Ah, Medusa…we all know this story, or if you don’t know the story at length or where to find it, you probably know that you should never EVER look at Medusa in the eyes. Once you do, you’ll turn to stone. Continuing with my post from a couple weeks ago about the head, I decided to talk a bit about the head in Greco-Roman art.
The spark to write this mainly spawned from the doors of the residency I am currently at in Assisi. I think I’m in some sort of medieval house/annex of the church right next to it, which is quite fascinating. The doors of this house are masterfully carved wood with an ugly face as a door handle. Surrounding the ugly face is also a garland of flowers. When the residency director introduced me to my new studio and home for the next two weeks, she mentioned these faces. She said the ugly face wards off evil spirits while the flowers are a welcoming sign for the good spirits into the home. Right after she said that I started to think about none other than Medusa, and specifically the Gorgoneion.
Let’s break this word apart, Gorgoneion. It all comes from the main root word “gorgo-“ which comes from the adjective γοργός (gorgos) meaning “terrible” or “grim.” From here we get the noun Gorgon, the three immortal monster-sisters (except for Medusa) who have venomous snakes as hair. This “-eion” ending changes the meaning now to “[a face] like a Gorgon.” Gorgon-ish…Gorgon-y. Essentially that.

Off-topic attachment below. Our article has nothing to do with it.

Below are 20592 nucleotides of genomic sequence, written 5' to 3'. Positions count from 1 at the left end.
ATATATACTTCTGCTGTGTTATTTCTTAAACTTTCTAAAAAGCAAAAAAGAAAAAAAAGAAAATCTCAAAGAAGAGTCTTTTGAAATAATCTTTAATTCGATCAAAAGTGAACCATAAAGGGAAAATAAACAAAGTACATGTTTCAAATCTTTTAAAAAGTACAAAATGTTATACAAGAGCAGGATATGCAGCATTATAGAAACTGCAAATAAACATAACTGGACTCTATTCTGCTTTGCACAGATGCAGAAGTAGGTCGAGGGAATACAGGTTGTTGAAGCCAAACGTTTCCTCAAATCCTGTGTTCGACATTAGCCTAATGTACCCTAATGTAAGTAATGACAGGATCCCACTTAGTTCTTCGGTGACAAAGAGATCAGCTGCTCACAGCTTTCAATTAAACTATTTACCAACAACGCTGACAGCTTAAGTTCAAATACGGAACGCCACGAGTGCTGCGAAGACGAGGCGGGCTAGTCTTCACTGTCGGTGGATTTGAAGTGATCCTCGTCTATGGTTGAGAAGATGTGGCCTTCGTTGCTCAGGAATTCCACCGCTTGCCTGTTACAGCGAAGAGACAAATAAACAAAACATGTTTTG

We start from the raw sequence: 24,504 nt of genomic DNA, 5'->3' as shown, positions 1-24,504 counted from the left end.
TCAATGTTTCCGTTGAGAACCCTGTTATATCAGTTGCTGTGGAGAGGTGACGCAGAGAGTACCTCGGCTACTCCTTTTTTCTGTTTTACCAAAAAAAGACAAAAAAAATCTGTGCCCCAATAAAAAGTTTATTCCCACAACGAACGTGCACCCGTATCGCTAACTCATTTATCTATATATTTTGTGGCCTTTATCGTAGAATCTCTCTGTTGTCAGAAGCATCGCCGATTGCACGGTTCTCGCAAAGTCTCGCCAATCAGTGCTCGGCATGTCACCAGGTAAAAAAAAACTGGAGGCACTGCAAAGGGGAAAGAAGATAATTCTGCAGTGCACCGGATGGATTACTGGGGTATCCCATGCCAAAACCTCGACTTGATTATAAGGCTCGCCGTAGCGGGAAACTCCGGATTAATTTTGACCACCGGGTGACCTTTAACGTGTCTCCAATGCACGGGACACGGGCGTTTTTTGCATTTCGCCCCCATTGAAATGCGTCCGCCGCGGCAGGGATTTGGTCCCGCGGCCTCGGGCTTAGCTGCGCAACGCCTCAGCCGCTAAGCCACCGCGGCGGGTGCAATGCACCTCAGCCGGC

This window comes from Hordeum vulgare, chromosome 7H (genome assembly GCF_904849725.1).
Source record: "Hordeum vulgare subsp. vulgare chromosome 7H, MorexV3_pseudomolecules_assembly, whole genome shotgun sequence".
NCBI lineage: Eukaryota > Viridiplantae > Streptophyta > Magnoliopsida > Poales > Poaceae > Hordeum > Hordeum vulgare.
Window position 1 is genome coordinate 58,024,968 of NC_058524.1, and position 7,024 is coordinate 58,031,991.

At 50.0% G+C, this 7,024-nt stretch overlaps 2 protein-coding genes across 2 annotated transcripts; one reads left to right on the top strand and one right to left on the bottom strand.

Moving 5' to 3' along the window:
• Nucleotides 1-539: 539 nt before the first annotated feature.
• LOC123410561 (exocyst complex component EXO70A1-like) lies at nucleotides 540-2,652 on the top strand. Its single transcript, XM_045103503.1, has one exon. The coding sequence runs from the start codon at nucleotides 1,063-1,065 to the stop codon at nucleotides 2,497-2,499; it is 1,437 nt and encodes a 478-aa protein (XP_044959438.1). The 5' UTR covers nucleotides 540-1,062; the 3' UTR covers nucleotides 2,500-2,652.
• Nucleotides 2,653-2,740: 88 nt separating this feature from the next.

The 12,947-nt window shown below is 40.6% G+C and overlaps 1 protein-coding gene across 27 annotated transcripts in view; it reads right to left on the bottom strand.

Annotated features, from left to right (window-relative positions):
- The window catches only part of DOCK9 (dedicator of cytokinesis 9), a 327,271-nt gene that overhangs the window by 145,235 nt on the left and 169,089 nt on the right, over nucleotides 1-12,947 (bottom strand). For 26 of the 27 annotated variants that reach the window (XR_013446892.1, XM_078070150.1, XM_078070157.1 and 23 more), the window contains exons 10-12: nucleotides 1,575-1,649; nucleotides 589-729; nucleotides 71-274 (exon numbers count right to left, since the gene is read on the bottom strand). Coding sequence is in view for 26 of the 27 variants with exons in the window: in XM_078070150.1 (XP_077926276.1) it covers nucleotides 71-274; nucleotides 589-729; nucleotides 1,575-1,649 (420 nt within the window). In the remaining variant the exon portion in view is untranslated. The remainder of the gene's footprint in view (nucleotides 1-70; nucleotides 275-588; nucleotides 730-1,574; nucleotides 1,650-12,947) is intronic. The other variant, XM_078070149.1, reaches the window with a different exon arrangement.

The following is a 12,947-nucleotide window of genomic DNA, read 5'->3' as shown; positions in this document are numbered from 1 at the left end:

The Gorgoneion shows up everywhere in Greco-Roman art, and after being in Florence and Assisi for a couple of days, I see it pop up in medieval and Renaissance art, too! In Greek art, the Gorgoneion appears on the breastplate of Athena, aegis, if you will. This served the purpose of divine protection. Zeus is also said to have worn a similar garment with the Gorgoneion on it.
Athena is the Greek goddess of so many things but one of them is warfare. But this association with warfare is different than that of Ares (Mars in Roman mythology). Why? Well, Athena, being the goddess of warfare, is also the goddess of craftsmanship and wisdom. She fights with wisdom, she calculates and plans her attacks, and ultimately wins. So those who bear the Gorgoneion on their breastplate in battle will surely prevail. This divine, specifically Athenian (relating to Athena, not relating to Athens), protection is what we see represented on other rulers throughout history when they are depicted wearing a garment with the Gorgoneion.
It’s on Hadrian’s breastplate and Alexander the Great, in this mosaic fragment, is decked out with the protective Gorgoneion. As I was walking around Florence, I noticed how this symbol has ceased to die out! There was a breathtaking show of Verrocchio (his first retrospective!) at the Palazzo Strozzi and here I found more Gorgoneion scattered throughout the exhibition, mostly of which were also on breastplates.
Though by mythological standards, Medusa is not granted with immortality, her symbol, I would argue, has continued to lead a life of its own in various stages throughout art history spanning from architectural features to political propaganda. It has been great to see this legacy just within a week of being here in Italy!